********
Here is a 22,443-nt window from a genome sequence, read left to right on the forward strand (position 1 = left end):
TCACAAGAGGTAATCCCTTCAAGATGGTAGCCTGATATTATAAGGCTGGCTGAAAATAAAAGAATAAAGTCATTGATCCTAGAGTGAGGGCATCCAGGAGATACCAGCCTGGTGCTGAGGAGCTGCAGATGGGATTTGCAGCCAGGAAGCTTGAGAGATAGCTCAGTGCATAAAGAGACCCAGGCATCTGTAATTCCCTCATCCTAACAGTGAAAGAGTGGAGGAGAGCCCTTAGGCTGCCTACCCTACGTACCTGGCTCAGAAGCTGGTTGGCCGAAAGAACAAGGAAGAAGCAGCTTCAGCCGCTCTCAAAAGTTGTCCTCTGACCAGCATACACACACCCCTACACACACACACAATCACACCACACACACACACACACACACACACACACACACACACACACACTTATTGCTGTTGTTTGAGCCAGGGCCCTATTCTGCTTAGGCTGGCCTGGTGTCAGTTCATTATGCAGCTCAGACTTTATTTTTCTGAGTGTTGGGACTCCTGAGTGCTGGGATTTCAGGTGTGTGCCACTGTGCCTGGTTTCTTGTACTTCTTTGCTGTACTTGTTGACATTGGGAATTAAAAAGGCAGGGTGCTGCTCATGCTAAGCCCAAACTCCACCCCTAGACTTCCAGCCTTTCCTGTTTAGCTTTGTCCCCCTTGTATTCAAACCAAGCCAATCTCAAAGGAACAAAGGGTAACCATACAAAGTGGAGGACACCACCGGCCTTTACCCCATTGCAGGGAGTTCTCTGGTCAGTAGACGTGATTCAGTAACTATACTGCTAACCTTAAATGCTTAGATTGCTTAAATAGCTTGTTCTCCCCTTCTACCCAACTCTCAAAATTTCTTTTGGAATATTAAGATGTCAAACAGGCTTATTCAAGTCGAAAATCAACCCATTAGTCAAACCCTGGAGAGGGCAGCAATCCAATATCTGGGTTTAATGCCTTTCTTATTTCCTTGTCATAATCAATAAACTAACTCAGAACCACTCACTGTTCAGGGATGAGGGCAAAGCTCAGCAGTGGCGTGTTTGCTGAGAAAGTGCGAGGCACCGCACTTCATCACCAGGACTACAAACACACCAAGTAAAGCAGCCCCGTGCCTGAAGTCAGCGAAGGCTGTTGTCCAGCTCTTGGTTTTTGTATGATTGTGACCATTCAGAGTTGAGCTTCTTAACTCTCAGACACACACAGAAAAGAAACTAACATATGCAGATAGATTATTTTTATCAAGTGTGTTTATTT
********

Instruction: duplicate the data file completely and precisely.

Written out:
Here is a 22,443-nt window from a genome sequence, read left to right on the forward strand (position 1 = left end):
TCACAAGAGGTAATCCCTTCAAGATGGTAGCCTGATATTATAAGGCTGGCTGAAAATAAAAGAATAAAGTCATTGATCCTAGAGTGAGGGCATCCAGGAGATACCAGCCTGGTGCTGAGGAGCTGCAGATGGGATTTGCAGCCAGGAAGCTTGAGAGATAGCTCAGTGCATAAAGAGACCCAGGCATCTGTAATTCCCTCATCCTAACAGTGAAAGAGTGGAGGAGAGCCCTTAGGCTGCCTACCCTACGTACCTGGCTCAGAAGCTGGTTGGCCGAAAGAACAAGGAAGAAGCAGCTTCAGCCGCTCTCAAAAGTTGTCCTCTGACCAGCATACACACACCCCTACACACACACACAATCACACCACACACACACACACACACACACACACACACACACACACACACTTATTGCTGTTGTTTGAGCCAGGGCCCTATTCTGCTTAGGCTGGCCTGGTGTCAGTTCATTATGCAGCTCAGACTTTATTTTTCTGAGTGTTGGGACTCCTGAGTGCTGGGATTTCAGGTGTGTGCCACTGTGCCTGGTTTCTTGTACTTCTTTGCTGTACTTGTTGACATTGGGAATTAAAAAGGCAGGGTGCTGCTCATGCTAAGCCCAAACTCCACCCCTAGACTTCCAGCCTTTCCTGTTTAGCTTTGTCCCCCTTGTATTCAAACCAAGCCAATCTCAAAGGAACAAAGGGTAACCATACAAAGTGGAGGACACCACCGGCCTTTACCCCATTGCAGGGAGTTCTCTGGTCAGTAGACGTGATTCAGTAACTATACTGCTAACCTTAAATGCTTAGATTGCTTAAATAGCTTGTTCTCCCCTTCTACCCAACTCTCAAAATTTCTTTTGGAATATTAAGATGTCAAACAGGCTTATTCAAGTCGAAAATCAACCCATTAGTCAAACCCTGGAGAGGGCAGCAATCCAATATCTGGGTTTAATGCCTTTCTTATTTCCTTGTCATAATCAATAAACTAACTCAGAACCACTCACTGTTCAGGGATGAGGGCAAAGCTCAGCAGTGGCGTGTTTGCTGAGAAAGTGCGAGGCACCGCACTTCATCACCAGGACTACAAACACACCAAGTAAAGCAGCCCCGTGCCTGAAGTCAGCGAAGGCTGTTGTCCAGCTCTTGGTTTTTGTATGATTGTGACCATTCAGAGTTGAGCTTCTTAACTCTCAGACACACACAGAAAAGAAACTAACATATGCAGATAGATTATTTTTATCAAGTGTGTTTATTT